April 7th marks World Health Day, with the theme this year being ‘Universal Health Coverage: everyone, everywhere’. This is indeed a timely topic for Indonesia, with its ambitious goal to achieve full universal health coverage (UHC) through the national health insurance scheme, Jaminan Kesehatan Nasional (JKN), by 2019. UHC is a vital component in the global strategy to achieving the health-focused Sustainable Development Goals (SDGs). For the world’s fourth most populous country, and a population that is scattered across hundreds of islands, achieving UHC would be a massive step toward achieving the SDGs in Indonesia. Since the roll-out of the JKN in 2014 however, the journey toward better health coverage for all Indonesians has been far from straight forward, and there is still a long way to go if the target is to be met. With the 2019 deadline looming however, we need to consider if Indonesia can fiscally afford to achieve UHC, and if the health system is strong enough to support it.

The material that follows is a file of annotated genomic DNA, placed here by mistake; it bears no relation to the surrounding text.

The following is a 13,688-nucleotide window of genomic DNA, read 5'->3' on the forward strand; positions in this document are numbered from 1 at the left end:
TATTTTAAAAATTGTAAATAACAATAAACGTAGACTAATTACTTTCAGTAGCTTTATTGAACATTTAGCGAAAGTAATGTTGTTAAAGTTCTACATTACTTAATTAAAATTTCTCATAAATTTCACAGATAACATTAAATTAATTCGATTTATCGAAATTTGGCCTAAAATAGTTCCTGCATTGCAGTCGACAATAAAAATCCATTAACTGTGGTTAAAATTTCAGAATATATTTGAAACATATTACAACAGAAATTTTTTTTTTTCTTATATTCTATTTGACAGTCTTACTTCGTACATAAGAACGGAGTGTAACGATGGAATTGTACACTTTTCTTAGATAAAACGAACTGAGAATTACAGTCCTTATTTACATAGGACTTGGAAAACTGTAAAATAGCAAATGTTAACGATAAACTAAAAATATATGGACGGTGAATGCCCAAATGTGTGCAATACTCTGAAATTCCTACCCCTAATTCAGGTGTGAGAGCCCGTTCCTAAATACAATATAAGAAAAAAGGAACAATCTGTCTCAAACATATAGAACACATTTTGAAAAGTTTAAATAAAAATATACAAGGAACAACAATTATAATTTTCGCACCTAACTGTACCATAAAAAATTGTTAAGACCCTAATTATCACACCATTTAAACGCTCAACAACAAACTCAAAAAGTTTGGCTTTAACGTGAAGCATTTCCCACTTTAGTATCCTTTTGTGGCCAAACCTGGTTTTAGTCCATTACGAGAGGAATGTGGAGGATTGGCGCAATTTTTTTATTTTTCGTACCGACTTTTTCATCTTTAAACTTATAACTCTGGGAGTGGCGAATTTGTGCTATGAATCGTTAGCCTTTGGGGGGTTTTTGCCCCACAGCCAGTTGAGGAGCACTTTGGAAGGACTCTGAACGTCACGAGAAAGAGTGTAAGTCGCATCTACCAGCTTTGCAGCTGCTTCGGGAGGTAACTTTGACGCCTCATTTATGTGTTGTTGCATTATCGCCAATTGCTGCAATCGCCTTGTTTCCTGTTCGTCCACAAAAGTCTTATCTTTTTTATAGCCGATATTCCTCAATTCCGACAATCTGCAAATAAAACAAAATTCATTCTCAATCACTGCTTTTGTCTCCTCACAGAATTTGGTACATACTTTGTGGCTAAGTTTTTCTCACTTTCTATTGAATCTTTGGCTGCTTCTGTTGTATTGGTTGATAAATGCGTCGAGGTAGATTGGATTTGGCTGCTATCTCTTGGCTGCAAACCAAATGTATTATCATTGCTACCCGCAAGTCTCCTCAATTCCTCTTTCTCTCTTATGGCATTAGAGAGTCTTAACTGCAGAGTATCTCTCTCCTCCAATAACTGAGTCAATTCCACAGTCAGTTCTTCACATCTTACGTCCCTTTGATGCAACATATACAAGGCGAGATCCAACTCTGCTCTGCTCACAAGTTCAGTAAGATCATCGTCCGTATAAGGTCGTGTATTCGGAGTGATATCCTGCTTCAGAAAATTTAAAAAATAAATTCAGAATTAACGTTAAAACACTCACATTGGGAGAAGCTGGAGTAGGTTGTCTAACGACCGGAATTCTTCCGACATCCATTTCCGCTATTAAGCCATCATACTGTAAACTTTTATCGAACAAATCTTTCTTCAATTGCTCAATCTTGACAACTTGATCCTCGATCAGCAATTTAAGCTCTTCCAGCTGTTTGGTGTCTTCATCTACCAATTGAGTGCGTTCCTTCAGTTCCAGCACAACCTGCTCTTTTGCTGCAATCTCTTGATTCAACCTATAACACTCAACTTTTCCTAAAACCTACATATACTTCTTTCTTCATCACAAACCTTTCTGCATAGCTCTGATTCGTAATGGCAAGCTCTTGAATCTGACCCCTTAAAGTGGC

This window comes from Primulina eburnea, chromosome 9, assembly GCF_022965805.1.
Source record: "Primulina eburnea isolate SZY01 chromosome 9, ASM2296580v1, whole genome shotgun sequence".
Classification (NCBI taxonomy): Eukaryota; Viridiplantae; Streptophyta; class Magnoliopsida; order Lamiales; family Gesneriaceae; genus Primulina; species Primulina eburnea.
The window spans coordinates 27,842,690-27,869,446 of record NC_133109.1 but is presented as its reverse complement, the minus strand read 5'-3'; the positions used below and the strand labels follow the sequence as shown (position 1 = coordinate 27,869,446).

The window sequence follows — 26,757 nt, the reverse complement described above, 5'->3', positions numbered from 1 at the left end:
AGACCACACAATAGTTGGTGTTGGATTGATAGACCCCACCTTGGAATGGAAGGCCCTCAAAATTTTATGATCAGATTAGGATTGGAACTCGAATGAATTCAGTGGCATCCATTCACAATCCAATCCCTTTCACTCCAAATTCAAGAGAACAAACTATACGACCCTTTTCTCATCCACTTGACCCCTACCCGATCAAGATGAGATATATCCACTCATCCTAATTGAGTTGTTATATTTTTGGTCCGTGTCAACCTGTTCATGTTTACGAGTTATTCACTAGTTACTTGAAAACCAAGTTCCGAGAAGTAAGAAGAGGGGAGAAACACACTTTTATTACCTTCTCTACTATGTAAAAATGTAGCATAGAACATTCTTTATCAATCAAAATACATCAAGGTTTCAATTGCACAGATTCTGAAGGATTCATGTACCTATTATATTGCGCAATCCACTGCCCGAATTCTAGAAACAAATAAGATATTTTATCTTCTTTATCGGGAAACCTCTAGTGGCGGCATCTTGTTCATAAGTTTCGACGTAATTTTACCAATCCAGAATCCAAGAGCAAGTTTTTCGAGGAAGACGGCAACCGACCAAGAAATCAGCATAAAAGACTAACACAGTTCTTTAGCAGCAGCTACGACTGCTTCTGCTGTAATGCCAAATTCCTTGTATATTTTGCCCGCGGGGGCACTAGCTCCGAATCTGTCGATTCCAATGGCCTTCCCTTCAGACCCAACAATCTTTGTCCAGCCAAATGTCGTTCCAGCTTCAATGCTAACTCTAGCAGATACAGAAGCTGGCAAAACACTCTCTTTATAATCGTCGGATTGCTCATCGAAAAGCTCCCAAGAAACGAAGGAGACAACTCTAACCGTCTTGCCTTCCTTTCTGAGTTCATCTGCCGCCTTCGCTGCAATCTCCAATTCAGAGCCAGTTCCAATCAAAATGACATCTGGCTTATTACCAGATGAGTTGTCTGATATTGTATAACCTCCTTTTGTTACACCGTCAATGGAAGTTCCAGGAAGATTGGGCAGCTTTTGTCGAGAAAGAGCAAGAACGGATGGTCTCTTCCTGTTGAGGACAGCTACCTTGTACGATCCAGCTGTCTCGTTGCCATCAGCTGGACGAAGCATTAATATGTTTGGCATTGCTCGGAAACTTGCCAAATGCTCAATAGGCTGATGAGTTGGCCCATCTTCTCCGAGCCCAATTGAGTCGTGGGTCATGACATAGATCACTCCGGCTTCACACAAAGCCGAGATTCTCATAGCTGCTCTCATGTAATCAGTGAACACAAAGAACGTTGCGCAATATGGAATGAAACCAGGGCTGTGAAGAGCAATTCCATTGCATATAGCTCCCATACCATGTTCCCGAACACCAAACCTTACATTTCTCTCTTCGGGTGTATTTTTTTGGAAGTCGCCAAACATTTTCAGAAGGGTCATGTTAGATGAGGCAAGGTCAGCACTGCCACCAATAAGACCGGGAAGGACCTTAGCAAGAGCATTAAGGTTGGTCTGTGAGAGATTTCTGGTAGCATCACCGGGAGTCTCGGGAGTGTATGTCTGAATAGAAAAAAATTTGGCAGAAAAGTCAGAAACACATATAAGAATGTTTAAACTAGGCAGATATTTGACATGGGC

Universal health coverage is based on the conviction that health is a human right, not a privilege. According to the World Health Organisation (WHO), UHC is about ensuring that all people can receive quality health services when needed, without suffering financial hardship. Currently, the WHO estimates that at least half of the world’s population is unable to obtain essential health services. To counter this inequality, Indonesia rolled out the JKN in 2014 as the world’s largest single-payer health care insurance program. It revolutionized health insurance in Indonesia, by streamlining the prior framework of individual insurance schemes for different social groups, into one program that could also offer insurance to those previously unable access insurance, such as informal workers. Badan Penyelenggara Jaminan Sosial Kesehatan (BPJS), the social security agency responsible for implementing the JKN, has confirmed that approximately 70% of the population are now covered, which only leaves a 30% gap to be filled ahead of 2019. While in theory, the current coverage of JKN suggests that a reasonable proportion of the population can now access health services without considerable financial hardship, the reality of achieving more equitable access to healthcare is quite different. To achieve true universal health coverage, it will not be enough to report that 95% or more of the population have registered for the JKN. People must be able to actually receive the care that they need, and the BPJS budget must be able to support the receipt of that care.